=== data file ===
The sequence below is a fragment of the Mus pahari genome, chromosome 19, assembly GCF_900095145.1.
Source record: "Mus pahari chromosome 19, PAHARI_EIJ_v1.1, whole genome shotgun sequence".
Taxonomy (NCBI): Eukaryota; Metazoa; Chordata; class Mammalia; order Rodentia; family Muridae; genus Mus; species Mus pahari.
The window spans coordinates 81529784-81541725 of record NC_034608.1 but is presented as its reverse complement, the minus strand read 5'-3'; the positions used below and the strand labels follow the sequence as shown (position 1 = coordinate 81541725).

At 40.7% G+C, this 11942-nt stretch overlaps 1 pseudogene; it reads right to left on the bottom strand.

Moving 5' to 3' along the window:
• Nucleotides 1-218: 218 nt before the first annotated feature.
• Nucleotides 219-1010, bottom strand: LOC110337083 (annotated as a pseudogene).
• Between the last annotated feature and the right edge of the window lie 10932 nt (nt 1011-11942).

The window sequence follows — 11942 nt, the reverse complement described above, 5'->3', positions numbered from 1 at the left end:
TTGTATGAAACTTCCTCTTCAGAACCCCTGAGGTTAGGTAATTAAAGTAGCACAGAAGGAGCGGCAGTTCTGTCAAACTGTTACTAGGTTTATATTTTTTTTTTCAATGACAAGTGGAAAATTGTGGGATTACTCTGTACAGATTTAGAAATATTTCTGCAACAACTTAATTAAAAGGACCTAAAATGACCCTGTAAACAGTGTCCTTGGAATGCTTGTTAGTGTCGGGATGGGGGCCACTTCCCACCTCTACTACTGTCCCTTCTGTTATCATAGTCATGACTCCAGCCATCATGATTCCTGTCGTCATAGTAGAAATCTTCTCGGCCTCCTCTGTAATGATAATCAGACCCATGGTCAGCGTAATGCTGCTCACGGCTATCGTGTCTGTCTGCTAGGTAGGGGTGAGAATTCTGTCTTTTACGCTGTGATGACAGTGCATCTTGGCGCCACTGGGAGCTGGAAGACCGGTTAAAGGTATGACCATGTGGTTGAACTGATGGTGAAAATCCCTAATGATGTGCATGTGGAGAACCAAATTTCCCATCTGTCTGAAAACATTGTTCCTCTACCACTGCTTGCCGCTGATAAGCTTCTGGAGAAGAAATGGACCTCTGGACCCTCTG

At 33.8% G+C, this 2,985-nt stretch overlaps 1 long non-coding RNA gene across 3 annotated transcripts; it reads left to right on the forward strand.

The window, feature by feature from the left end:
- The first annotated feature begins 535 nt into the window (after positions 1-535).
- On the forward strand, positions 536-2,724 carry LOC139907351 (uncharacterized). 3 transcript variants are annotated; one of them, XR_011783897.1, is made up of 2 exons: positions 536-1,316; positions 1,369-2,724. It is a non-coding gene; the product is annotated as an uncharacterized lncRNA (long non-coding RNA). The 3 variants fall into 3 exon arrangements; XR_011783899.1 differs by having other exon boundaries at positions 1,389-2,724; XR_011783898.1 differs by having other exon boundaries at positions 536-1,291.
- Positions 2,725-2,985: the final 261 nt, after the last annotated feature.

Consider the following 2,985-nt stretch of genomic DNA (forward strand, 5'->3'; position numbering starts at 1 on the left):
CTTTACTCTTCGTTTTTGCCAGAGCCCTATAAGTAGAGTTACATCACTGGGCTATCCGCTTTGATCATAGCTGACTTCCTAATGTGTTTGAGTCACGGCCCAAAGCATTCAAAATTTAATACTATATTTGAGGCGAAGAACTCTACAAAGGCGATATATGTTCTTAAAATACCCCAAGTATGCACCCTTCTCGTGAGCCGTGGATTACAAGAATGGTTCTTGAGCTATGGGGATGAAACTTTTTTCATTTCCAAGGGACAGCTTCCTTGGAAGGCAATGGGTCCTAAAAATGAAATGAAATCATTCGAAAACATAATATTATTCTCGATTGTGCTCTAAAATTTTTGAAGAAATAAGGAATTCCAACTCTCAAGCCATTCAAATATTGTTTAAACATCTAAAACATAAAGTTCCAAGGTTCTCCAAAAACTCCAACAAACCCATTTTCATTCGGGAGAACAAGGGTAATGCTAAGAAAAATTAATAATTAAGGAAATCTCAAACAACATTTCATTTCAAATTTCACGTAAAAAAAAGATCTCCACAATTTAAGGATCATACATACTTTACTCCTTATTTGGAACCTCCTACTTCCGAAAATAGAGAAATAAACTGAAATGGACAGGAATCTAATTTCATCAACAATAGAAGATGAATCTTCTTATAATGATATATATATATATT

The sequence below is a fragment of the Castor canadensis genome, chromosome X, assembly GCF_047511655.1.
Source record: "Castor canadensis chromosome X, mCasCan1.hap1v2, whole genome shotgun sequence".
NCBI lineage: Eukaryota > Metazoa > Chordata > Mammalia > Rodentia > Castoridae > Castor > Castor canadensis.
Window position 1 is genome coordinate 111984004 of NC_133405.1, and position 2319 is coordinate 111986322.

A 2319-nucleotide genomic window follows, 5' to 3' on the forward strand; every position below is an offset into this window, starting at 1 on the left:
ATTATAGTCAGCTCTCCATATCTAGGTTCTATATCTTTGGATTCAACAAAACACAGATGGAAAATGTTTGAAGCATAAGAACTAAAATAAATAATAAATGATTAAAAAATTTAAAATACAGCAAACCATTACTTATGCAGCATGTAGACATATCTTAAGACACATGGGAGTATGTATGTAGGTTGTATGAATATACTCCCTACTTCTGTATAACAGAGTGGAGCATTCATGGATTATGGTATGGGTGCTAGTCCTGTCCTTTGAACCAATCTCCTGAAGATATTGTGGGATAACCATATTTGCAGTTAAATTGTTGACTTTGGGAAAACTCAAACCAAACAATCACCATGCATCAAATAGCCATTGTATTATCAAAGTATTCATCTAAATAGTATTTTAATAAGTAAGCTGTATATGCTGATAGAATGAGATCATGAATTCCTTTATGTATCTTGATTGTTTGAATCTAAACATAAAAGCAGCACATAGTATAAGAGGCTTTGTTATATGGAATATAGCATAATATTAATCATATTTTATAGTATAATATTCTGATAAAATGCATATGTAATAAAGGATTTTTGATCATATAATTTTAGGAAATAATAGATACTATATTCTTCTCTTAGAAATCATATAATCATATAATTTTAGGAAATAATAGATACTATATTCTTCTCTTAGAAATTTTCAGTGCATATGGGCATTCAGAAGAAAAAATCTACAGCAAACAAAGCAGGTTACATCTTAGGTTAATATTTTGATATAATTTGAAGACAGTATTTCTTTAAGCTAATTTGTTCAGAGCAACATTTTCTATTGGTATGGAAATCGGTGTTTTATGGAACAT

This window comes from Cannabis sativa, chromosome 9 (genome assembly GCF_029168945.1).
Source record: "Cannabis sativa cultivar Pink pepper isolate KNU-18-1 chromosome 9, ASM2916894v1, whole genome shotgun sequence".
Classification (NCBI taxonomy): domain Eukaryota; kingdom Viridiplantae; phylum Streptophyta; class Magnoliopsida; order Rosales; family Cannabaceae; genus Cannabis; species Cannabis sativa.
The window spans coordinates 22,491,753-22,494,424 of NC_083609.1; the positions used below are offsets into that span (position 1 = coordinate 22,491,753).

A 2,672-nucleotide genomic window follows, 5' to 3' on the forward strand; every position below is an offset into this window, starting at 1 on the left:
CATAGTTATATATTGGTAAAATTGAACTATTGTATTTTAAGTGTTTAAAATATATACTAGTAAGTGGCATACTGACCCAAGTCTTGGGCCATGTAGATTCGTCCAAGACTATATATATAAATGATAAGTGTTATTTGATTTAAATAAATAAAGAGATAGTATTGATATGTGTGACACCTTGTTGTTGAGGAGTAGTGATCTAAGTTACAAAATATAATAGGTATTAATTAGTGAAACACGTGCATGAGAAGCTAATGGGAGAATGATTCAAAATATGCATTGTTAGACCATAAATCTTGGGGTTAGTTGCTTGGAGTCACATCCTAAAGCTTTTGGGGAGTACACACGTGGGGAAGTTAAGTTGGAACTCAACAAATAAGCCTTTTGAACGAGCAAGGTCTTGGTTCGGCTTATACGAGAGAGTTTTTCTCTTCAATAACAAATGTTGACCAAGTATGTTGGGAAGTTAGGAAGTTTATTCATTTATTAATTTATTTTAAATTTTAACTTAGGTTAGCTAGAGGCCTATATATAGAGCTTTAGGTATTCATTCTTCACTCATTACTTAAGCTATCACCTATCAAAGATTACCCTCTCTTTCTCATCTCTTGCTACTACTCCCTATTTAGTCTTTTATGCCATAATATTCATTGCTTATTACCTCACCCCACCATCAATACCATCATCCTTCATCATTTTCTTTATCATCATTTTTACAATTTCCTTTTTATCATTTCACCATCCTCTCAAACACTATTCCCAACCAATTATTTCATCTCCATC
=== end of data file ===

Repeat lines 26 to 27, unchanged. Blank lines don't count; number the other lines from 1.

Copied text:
Source record: "Cannabis sativa cultivar Pink pepper isolate KNU-18-1 chromosome 9, ASM2916894v1, whole genome shotgun sequence".
Classification (NCBI taxonomy): domain Eukaryota; kingdom Viridiplantae; phylum Streptophyta; class Magnoliopsida; order Rosales; family Cannabaceae; genus Cannabis; species Cannabis sativa.